We both want to significantly reduce emissions from energy production without jeopardising the security of supply of electricity and heat or raising energy prices unreasonably. Uniper is a successful, international energy provider and trader, and a great match with Fortum. Uniper’s hydro, nuclear and gas power is needed to realise Europe’s energy transition. Together we create for Europe a leading energy company.
The work to align the companies’ strategies and develop a shared vision is beginning. The strategy Uniper published a few weeks ago is a good starting point; at its core is phasing out coal in Europe, converting fossil production, growing the gas business, and developing hydrogen and other new solutions. This is very much in alignment with Fortum’s strategy that is strongly weighted to carbon-free energy production. Additionally, we are building significant new business related to the circular economy.
Our goal with the strategy work is that we will set concrete and ambitious emissions reduction targets for both companies by the end of this year.
Good momentum in the transition
Fortum has committed to shared efforts to mitigate climate change. We have a common goal with others who share the climate concern: reducing carbon dioxide emissions and replacing the use of coal. We are working every day towards this in many ways. We invested about 400 million euros in carbon dioxide-free production in 2019 – one hundred million more than in 2018.
With the Uniper investment, Fortum’s emissions-free electricity production capacity grew by about 63%. Fortum and Uniper are together Europe’s third largest producer of carbon-free electricity.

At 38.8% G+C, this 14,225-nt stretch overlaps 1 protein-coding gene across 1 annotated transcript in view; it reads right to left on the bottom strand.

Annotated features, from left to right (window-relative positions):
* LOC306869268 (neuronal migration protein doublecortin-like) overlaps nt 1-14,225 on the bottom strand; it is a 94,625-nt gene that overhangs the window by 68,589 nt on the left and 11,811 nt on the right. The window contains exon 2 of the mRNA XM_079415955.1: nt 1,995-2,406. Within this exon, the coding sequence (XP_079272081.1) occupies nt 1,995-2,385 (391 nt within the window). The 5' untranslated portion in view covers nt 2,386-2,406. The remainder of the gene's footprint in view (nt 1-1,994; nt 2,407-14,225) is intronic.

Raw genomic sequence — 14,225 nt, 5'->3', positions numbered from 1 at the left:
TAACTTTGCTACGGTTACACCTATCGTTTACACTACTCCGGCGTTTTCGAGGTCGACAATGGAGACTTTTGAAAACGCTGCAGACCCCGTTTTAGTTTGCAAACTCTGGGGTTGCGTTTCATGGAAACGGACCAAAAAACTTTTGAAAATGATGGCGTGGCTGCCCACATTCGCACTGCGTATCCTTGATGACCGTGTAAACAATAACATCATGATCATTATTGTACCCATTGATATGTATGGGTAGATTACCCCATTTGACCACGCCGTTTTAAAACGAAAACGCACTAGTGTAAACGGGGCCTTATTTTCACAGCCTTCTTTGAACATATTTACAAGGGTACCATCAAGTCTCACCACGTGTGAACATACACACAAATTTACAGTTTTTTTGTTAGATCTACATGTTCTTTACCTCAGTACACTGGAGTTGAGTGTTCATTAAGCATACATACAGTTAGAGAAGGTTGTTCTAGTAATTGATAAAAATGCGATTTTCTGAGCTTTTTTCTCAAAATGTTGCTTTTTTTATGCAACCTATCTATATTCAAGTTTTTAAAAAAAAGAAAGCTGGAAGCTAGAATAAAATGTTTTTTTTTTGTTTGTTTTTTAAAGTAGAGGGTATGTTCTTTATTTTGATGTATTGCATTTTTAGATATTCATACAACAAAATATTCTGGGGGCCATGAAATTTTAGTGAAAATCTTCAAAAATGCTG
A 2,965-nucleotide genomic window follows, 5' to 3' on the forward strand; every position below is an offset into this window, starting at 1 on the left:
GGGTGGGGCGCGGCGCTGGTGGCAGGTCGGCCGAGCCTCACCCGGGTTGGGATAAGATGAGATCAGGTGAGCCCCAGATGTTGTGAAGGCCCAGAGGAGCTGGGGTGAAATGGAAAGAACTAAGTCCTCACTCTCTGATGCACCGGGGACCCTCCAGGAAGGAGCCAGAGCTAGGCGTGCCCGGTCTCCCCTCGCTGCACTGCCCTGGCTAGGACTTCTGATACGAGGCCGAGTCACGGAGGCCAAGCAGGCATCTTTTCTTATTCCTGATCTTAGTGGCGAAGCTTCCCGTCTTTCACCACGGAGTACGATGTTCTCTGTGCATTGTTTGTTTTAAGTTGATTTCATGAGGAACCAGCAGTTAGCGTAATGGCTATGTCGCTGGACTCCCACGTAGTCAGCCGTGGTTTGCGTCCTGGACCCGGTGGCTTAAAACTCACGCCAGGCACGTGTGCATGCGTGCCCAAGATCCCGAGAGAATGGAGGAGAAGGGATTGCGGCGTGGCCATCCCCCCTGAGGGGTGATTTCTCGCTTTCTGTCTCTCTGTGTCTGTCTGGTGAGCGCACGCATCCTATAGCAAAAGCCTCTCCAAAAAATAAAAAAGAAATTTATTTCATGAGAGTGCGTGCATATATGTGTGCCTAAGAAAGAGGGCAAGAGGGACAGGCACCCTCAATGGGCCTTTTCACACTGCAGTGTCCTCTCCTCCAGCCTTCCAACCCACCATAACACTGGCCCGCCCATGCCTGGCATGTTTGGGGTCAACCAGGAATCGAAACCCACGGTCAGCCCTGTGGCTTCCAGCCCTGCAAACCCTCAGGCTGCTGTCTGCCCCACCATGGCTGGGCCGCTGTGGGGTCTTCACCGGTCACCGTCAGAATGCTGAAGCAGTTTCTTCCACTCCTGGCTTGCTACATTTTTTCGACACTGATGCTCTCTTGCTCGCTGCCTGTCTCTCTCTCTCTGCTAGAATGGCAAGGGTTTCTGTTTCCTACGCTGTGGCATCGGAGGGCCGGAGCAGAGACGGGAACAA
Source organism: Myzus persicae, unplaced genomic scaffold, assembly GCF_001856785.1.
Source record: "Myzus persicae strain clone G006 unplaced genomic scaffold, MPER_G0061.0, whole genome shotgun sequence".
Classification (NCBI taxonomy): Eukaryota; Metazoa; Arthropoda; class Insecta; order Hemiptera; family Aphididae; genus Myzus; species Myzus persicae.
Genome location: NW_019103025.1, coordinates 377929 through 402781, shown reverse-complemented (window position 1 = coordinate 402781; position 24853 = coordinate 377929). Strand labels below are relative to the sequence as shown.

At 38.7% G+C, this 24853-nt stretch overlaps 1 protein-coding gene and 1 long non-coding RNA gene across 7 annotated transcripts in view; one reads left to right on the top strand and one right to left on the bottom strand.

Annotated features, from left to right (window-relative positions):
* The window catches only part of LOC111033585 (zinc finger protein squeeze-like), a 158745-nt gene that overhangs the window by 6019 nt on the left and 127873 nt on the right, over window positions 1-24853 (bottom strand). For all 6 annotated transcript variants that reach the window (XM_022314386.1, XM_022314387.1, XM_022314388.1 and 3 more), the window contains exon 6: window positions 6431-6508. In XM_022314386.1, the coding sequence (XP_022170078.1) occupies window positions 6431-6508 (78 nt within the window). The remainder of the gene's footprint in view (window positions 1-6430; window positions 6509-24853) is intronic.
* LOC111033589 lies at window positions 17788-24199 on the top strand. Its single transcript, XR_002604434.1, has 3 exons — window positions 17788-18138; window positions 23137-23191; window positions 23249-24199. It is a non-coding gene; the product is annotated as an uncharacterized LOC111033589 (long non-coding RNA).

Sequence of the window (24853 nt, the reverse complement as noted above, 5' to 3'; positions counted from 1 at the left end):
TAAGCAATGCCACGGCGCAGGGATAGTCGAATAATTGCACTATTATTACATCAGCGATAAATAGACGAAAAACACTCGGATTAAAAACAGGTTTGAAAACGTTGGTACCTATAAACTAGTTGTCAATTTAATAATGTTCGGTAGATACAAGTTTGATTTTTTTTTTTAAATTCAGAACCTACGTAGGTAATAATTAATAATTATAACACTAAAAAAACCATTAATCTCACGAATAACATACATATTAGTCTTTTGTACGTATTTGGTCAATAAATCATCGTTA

Uniper – a profitable investment in Europe’s energy future
Production that secures the functionality of society at all times is needed alongside intermittent renewable energy. In the Nordic countries, this need is met with hydro and nuclear power – and Uniper and Fortum both have a lot of it. Uniper owns about 200 hydropower plants with total capacity of 3.6 gigawatts in Sweden and Germany. This capacity exceeds that of all the hydropower plants in Finland combined.
In Central Europe, gas plays a key role, and it too is being made greener all the time. Uniper is a pacesetter in this development work. Fortum shares Uniper’s view that natural gas is needed as a replacement for coal so that delivery reliability can be maintained and emissions can be reduced. Gas also enables added investments in wind and solar energy. Uniper is also developing renewable energy storage solutions, especially hydrogen-based, in which it can utilise its gas expertise and its gas infrastructure.
With Uniper, Fortum’s share of carbon-free production grows by 60%. Coal accounts for about 12% of the combined production of the companies.
The share of coal in Fortum’s and Uniper’s production will decrease quickly in the upcoming years. In discontinuing the use of coal, it makes sense to decommission the most polluting power plants first. If the law phasing out German coal power is enacted, Uniper has announced that it will decommission 3,000 MW of old coal capacity, which is three times more than the capacity of the new Datteln 4 power plant. Overall, Uniper’s coal power capacity will be cut in half by the end of 2025, and the company is aiming for its electricity and heat production in Europe to be carbon-neutral in 2035.
The new EU Commission is pursuing carbon neutrality for the European Union by 2050.